Pillbox

ToonSeum exhibit depicts New York

The ToonSeum features aesthetic touches like a light post and fire hydrant to provide a more engaging environment.  (credit: Juan Fernandez/) The ToonSeum features aesthetic touches like a light post and fire hydrant to provide a more engaging environment. (credit: Juan Fernandez/)

As odd as it may seem, Pittsburghers can find a slice of the Big Apple in the heart of downtown Pittsburgh until May 27.

This is because the ToonSeum, Pittsburgh’s museum of cartoon and comics art, is currently presenting Will Eisner’s New York, a rare collection of original works by legendary comics pioneer Will Eisner. The exhibit chronicles the artist’s informal history of the city that shaped many of his illustrated masterpieces. Simultaneously personal and universal, Eisner’s depiction of New York City captures the nuance that the greatest of biographers are capable of.

The exhibition is curated by cartoonist and critic Denis Kitchen along with comic book writer and editor Danny Fingeroth; it is presented in partnership with the Museum of Comic and Cartoon Art in New York (MoCCA). MoCCA had originally organized the exhibit in 2005, soon after Eisner passed away at the age of 88. The ToonSeum’s display of Will Eisner’s New York is the first time that this particular collection of work has been shown outside of New York City.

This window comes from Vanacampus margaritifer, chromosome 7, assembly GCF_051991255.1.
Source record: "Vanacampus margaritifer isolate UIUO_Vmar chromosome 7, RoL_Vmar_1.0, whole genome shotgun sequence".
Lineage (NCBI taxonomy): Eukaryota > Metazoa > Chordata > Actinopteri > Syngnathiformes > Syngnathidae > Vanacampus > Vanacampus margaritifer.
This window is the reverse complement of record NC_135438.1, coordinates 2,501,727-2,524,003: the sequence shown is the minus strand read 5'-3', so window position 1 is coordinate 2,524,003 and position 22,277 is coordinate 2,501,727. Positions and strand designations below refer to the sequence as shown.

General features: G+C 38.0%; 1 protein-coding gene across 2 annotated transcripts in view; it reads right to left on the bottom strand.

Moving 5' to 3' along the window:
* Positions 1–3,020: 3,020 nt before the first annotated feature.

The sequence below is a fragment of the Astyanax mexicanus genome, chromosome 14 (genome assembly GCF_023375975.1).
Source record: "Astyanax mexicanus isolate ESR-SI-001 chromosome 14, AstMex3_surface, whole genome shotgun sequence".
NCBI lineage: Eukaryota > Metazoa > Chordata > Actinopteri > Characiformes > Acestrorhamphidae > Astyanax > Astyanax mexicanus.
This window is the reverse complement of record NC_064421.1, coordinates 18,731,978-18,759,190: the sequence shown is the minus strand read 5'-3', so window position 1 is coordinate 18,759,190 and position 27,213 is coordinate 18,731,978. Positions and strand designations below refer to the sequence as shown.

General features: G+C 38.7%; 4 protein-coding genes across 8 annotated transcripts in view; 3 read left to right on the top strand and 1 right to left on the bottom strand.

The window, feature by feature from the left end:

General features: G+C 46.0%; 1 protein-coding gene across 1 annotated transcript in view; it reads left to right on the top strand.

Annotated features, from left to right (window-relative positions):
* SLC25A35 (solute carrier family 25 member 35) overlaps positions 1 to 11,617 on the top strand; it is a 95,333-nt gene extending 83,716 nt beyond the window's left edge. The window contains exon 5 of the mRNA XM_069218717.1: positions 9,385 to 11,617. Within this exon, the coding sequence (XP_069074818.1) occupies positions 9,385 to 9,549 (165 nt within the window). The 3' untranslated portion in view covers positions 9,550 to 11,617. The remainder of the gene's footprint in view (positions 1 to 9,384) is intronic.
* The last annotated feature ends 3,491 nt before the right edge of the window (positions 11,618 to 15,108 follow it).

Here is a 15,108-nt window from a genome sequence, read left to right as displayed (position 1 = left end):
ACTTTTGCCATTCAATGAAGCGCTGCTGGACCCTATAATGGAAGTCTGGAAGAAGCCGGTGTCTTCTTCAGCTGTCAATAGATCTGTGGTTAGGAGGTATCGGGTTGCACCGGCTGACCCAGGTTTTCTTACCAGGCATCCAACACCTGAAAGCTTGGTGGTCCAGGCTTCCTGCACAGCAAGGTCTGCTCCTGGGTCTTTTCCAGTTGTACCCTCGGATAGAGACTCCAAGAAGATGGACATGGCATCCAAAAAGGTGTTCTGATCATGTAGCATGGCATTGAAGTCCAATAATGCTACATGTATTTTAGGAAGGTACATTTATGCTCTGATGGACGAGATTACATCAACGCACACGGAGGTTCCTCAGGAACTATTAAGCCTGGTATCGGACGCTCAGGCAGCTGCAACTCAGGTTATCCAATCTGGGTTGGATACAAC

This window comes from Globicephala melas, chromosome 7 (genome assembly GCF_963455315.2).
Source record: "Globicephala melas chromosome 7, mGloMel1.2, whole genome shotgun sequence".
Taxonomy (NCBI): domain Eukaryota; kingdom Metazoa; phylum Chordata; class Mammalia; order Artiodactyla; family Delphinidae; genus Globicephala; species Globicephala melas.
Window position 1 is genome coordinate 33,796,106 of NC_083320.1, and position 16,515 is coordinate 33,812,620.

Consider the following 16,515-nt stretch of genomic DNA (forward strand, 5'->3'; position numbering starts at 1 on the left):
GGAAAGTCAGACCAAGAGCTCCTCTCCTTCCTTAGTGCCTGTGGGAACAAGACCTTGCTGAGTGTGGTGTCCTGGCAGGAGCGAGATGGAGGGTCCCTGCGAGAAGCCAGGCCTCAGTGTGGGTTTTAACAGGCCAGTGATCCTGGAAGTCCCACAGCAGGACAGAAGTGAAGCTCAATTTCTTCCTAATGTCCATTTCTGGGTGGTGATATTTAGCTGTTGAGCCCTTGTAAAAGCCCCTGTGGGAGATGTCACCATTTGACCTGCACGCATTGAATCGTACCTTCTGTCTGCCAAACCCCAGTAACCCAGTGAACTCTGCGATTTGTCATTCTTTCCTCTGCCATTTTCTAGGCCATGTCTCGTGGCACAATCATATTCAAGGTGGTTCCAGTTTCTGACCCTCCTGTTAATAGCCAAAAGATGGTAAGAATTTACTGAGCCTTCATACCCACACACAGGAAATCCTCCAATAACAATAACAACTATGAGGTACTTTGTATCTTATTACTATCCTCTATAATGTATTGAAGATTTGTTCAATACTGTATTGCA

Considered one of the most important contributors to the development of the artistic medium of comics, Eisner was best known for his leading role in establishing the graphic novel as a form of literature with his book A Contract with God, and Other Tenement Stories. In this work and the subsequent works he created during the ’80s and ’90s, Eisner explored the communicative depths of the medium and laid down a framework for generations of aspiring cartoonists.

Will Eisner’s New York allows audiences to explore the artist’s most intriguing element, the ever-changing landscape of New York City. The exhibit includes over 50 original works spanning Eisner’s 70-year career, each capturing a glimpse of the city’s beauty and squalor. Dense but not overwhelming, the exhibit allows visitors to fully experience the city from pre-Depression to modernity. From immigrant ghettos to claustrophobic subways, dirty alleyways to towering rooftops, ramshackle tenements to grandiose bridges, Will Eisner’s New York reveals the artist’s powers of observation and empathy and, above all, the brilliance of his pen.

An exhibit like this makes it possible for visitors to lean forward and peer at the original drawings and, in so doing, increase their appreciation of Eisner’s art. Getting close to the original drawings, and to such a broad array of them, reinforces the notion of Eisner as a master of this 20th-century art form.

The ToonSeum’s main gallery houses the exhibition and displays it in a concentrated yet uncluttered fashion. A lively jazz soundtrack with pieces by the likes of Duke Ellington, Cannonball Adderley, and Cab Calloway accompanies the exhibit and adds the energy of New York to the halls of the ToonSeum.

Small details in the exhibit like a light post, a fire hydrant, and a manhole cover make for nice touches that embellish the exhibition. These details invite visitors to experience the work viscerally, on their own terms, and to develop their own relationship with the master’s work and with the city of New York.